Renewed political consensus is also likely to attract support from the international donor community.

Lebanon has proven its willingness to pay debt in stressed conditions and maintains adequate reserves. Although the debt position and sustainability metrics compare poorly even with B3 credits, liquidity risks are contained. External buffers have increased and support the exchange rate peg. Excluding gold reserves, Central Bank reserves were close to $40.2 billion as of May 2017, up from $38.9 billion one year earlier. Substantial financial inflows -- in particular foreign deposit inflows which continue to supply foreign exchange deposits of commercial banks held with Banque du Liban -- more than offset the current account deficit and continue to bolster foreign-exchange reserves.

A loyal depositor base and donor support underpin debt sustainability, and improvements in the political scene have boosted deposit flows. Looking at the recent history of deposit flows to Lebanese banks, deposit inflows have demonstrated remarkable resilience to political shocks. In order to sustain financial stability, Lebanon requires deposit inflows of around $9 billion this year, and it already received $5.5 billion in new deposits in the first half of 2017. In June 2017, year-on-year growth in private sector deposits reached 8.6 per cent from just 4.8 per cent one year earlier.


Moody's would upgrade Lebanon's rating if fiscal reforms led to a durable reversal in the debt trajectory, and if a significant improvement in the country's large external imbalances were to materialise. Conversely, Lebanon's rating would be adjusted downwards if significant pressure on foreign-exchange reserves materialised, including in the unlikely event of a material fall in deposit inflows, which suggested a heightened risk of a balance of payments crisis and which threatened the banking sector's ability to continue to finance the government.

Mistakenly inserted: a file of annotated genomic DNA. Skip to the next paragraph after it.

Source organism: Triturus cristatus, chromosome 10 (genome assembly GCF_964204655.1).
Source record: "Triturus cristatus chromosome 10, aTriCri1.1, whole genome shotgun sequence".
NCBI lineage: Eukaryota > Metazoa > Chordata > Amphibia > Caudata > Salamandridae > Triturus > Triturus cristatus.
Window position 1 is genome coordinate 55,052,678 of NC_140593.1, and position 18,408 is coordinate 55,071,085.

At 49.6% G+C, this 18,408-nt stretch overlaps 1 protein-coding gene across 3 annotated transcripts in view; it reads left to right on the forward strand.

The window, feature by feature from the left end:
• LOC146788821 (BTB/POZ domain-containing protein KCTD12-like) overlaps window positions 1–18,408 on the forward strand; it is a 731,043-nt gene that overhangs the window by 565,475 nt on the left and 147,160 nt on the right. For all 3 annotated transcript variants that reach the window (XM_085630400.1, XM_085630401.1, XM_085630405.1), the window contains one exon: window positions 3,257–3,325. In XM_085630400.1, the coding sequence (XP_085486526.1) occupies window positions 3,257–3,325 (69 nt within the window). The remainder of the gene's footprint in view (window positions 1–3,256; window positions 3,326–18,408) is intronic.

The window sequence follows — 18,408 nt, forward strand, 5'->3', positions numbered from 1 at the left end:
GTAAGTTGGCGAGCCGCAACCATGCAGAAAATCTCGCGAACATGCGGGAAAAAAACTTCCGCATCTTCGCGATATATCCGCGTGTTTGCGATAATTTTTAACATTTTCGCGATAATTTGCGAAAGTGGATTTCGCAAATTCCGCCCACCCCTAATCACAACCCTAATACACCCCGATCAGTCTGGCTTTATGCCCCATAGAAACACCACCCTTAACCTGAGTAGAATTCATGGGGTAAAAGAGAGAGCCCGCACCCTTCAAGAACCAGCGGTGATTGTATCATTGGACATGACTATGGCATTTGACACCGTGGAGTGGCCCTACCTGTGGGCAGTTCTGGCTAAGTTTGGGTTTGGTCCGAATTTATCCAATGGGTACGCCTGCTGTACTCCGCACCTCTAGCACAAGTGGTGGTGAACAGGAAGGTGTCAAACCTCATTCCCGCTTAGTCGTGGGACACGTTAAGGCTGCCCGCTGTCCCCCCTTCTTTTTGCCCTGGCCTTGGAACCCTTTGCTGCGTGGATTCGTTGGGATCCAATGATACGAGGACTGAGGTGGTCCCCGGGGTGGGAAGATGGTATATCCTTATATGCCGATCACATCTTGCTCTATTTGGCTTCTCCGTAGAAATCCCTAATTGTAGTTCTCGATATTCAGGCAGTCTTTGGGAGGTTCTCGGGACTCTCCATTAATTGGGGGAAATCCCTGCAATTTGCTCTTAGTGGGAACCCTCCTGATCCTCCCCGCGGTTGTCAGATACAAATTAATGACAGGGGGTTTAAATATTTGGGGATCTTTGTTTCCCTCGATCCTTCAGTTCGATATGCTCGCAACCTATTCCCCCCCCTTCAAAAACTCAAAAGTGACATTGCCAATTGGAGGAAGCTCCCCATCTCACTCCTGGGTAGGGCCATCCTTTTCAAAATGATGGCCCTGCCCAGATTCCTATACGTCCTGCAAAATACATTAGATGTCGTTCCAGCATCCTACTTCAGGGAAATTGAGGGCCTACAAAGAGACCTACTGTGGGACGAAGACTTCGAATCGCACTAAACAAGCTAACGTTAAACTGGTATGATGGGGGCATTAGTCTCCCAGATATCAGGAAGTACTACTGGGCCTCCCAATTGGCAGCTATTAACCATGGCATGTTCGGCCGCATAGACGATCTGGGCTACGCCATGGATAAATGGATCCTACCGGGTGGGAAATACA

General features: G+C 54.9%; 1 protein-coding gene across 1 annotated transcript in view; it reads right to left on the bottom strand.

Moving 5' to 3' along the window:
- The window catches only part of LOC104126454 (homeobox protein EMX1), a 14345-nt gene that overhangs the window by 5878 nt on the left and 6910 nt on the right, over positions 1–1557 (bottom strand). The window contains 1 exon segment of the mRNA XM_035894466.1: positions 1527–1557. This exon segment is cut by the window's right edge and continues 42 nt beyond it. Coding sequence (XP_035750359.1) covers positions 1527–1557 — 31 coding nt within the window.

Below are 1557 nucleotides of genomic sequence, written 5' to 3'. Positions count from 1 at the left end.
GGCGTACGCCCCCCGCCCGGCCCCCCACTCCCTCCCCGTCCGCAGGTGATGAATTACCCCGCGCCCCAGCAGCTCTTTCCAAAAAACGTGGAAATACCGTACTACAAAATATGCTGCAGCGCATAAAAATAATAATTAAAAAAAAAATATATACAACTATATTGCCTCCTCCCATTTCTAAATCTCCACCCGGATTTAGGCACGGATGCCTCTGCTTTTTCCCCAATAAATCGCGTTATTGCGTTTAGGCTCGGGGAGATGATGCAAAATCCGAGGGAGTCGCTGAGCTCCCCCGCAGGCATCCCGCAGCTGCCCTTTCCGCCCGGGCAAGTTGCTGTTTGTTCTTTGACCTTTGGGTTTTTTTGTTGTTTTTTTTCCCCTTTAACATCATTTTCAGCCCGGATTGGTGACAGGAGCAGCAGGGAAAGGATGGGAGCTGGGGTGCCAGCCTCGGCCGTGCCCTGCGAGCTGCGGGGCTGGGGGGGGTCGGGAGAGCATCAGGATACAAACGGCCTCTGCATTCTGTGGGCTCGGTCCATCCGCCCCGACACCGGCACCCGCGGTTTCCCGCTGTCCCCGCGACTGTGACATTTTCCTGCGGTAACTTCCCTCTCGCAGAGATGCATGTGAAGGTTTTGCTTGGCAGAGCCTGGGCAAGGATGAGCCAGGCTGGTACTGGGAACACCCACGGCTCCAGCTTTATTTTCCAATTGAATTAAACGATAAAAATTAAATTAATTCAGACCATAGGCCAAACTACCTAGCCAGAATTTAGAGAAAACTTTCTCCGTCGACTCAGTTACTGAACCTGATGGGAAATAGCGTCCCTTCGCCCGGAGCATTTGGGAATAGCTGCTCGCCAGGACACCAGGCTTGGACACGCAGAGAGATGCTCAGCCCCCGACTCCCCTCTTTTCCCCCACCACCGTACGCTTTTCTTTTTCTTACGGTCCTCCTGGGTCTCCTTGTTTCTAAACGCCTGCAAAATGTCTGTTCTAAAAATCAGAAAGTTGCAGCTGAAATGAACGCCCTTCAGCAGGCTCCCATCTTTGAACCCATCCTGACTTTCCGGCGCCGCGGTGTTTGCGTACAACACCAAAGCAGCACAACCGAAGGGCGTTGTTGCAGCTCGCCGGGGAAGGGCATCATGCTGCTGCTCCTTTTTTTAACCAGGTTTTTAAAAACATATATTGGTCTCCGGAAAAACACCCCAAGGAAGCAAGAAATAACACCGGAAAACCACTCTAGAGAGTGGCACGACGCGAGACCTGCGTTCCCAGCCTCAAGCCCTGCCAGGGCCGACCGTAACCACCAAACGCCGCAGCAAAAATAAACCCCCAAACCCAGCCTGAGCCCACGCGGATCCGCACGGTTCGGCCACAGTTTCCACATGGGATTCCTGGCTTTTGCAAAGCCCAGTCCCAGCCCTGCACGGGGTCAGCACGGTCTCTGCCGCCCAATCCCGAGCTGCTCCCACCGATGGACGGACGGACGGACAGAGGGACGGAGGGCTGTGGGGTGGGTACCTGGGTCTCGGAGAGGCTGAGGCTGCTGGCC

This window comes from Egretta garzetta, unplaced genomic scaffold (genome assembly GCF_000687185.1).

GDP per capita (PPP basis, $): 18,525 (2016 Actual) (also known as Per Capita Income)

Real GDP growth ( per cent change): 1.8 per cent (2016 Actual) (also known as GDP Growth)

Inflation Rate (CPI,  per cent change Dec/Dec): 3.1 per cent (2016 Actual)

Gen. Gov. Financial Balance/GDP: -8.1 per cent (2016 Actual) (also known as Fiscal Balance)

Current Account Balance/GDP: -18.8 per cent (2016 Actual) (also known as External Balance)

External debt/GDP: 98.3 per cent (2016 estimate)

Level of economic development: Low level of economic resilience

Default history: No default events (on bonds or loans) have been recorded since Moody's records began in 1983.

On 23 August 2017, a rating committee was called to discuss the rating of the Lebanon, Government of. The main points raised during the discussion were: The issuer's economic fundamentals, including its economic strength are stable. The issuer's institutional strength/framework, have materially increased. The issuer's fiscal or financial strength, including its debt profile, has materially decreased.